, 1994) assessed the extent of inhibition of central activation w

, 1994) assessed the extent of inhibition of central activation with the twitch-interpolation technique, which is technically demanding during loading. Not surprisingly, Eastwood et al. (1994) were able to record interpolated twitches in only two out of three subjects undergoing inspiratory threshold loading. With this technique, it is difficult to determine whether PLX3397 mouse small interpolated twitches at the conclusion of loading are the result of near maximal diaphragmatic recruitment or the result of submaximal phrenic-nerve stimulation, limited signal resolution (caused by the use of single, as opposed to paired, stimulations) (McKenzie et al., 1992), disproportionate load-induced decrease in the Pdi signal elicited

by single twitches as compared to paired twitches (McKenzie et al., 1992), antidromic collision (Gandevia, 2001), or axonal refractoriness (Gandevia, 2001). In addition, the amplitude of interpolated twitches is affected by the extent of diaphragmatic motor-unit recruitment and it is not affected by diaphragmatic motor-unit firing rate (Beck et al., 1998). That is, the interpolation technique provides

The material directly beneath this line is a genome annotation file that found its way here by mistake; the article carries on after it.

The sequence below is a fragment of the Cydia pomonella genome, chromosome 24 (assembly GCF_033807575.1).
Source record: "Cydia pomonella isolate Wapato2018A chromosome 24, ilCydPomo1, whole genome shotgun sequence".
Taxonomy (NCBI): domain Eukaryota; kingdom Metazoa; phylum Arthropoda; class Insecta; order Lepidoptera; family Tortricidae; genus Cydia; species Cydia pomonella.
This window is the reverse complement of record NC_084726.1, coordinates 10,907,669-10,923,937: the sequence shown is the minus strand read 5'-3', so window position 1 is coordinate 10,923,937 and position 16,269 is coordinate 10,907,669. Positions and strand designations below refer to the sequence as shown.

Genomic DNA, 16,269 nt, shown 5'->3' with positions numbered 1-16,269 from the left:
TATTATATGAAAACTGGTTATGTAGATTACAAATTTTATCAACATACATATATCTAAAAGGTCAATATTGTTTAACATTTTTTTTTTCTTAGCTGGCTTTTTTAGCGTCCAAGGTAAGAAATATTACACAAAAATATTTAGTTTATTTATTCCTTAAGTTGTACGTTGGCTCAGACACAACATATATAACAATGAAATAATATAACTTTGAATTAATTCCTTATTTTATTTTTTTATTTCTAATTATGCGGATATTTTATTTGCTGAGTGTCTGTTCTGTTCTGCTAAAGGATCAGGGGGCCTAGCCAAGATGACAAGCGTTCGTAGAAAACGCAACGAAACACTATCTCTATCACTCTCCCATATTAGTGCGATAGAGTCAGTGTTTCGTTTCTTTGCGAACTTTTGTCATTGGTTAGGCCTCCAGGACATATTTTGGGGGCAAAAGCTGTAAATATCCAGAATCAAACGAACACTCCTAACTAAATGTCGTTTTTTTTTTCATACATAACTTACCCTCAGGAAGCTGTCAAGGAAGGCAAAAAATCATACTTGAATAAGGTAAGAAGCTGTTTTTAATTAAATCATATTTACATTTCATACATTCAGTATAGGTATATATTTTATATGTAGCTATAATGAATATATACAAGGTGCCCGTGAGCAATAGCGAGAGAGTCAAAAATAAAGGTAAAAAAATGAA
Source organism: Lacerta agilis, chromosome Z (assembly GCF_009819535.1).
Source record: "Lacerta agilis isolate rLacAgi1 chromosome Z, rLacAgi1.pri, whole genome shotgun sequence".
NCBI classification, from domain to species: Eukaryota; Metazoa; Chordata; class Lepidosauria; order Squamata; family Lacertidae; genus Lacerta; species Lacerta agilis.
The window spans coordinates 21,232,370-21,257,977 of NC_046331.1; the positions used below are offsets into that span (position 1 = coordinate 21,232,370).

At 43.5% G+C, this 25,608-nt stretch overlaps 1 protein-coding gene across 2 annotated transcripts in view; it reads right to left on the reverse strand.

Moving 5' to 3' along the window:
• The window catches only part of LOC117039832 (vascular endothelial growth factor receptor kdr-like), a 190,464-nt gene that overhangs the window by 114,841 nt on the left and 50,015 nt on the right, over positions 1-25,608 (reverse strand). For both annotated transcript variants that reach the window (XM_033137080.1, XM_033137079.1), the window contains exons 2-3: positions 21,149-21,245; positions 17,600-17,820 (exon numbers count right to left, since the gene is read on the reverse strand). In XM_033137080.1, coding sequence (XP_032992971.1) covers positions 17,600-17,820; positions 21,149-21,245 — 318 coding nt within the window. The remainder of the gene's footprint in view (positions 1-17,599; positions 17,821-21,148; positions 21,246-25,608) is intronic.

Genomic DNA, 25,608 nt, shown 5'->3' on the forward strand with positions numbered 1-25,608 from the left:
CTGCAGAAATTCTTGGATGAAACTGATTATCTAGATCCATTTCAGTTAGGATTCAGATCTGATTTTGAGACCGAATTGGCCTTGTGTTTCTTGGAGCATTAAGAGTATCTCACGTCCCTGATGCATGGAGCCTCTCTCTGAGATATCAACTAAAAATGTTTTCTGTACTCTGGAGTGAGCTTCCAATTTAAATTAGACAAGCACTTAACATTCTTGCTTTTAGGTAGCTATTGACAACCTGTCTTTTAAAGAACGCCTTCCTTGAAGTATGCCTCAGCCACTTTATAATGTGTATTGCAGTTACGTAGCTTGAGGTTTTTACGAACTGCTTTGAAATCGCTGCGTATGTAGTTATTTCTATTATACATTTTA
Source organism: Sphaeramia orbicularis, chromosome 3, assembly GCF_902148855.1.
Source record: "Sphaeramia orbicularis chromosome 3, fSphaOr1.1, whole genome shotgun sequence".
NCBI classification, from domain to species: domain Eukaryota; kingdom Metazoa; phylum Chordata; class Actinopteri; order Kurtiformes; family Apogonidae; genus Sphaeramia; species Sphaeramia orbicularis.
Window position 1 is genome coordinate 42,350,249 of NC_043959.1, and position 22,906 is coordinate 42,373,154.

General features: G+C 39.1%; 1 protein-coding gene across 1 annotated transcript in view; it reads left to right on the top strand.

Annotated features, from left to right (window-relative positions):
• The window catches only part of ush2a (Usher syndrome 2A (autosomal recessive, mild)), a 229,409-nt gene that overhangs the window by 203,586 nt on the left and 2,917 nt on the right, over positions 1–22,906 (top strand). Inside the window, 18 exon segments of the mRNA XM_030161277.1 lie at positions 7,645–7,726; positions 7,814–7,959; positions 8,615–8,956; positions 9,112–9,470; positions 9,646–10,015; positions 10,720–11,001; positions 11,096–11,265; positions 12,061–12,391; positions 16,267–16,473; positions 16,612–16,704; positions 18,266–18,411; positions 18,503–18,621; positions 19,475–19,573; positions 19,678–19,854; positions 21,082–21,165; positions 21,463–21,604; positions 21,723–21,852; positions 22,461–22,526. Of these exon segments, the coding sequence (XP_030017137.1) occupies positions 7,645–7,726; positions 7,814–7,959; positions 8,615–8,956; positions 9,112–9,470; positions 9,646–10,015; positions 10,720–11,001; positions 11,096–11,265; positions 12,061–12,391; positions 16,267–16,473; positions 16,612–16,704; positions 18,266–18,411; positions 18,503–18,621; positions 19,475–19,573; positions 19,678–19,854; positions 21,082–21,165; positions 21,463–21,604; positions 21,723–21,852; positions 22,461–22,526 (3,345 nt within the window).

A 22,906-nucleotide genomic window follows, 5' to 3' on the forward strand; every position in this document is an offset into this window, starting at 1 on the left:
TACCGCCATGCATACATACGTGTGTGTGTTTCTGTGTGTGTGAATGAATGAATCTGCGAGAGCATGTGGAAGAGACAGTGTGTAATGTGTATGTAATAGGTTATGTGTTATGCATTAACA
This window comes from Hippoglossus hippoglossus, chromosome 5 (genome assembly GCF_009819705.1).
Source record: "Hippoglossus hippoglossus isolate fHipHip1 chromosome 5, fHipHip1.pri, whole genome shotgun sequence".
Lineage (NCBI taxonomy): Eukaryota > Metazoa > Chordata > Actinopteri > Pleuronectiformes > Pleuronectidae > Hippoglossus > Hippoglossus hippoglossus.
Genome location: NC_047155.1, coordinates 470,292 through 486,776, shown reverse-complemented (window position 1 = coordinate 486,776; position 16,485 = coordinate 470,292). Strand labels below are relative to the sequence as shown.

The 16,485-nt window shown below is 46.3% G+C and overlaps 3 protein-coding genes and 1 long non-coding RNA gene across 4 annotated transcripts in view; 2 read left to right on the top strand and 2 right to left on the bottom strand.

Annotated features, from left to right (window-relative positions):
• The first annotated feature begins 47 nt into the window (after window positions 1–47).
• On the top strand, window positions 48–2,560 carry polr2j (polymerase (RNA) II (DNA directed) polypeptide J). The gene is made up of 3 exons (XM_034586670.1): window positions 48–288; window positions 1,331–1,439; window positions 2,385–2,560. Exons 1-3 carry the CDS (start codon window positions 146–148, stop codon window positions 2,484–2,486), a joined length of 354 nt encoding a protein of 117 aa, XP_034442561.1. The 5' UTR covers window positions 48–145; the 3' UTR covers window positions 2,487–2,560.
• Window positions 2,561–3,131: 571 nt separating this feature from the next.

one part of the information related to diaphragmatic activation (Beck et al., 1998). Recordings of EAdi, as in the current investigation, overcome the above limitations. On this basis, we feel confident that the submaximal EAdi at task failure was indeed evidence of load-induced GSI-IX order inhibition of central activation, which, in turn, was at least one of the mechanisms responsible for task failure (Fig. 4). The central role of alveolar hypoventilation in determining task failure is supported by several considerations. CO2 at task failure is an independent

predictor of time to task failure in healthy subjects exposed to various inspiratory resistive loads (Gorman et al., 1999). When healthy subjects breathe through a resistive load, time to task failure is shorter when rebreathing 5% CO2 than when breathing room air (McKenzie et al., 1997). Compared with our subjects, Mador et al. (1996) reported longer time to task failure (22.6 ± 2.2 vs. 7.8 ± 0.7 min, p = 0.0001) and lower PETCO2 (36 ± 1 vs. 46 ± 2 mm Thiamet G Hg, p = 0.002) when healthy subjects sustained a constant threshold load set at 60% of maximal inspiratory esophageal pressure. That is, the time to task failure is prolonged when threshold loading is not sufficient to produce a rise in CO2 and when the load is “constant” and not “incremental”. Activation of bronchopulmonary and respiratory muscles C-fibers is an additional upstream mechanism for the intolerable breathing discomfort at task failure. Activation of bronchopulmonary C-fibers could have been triggered by the intense intrathoracic pressures developed during loading ( Morelot-Panzini et al., 2007). Activation of respiratory muscle C-fibers could have been triggered by the load-associated increase in muscle tension ( Morelot-Panzini et al., 2007).

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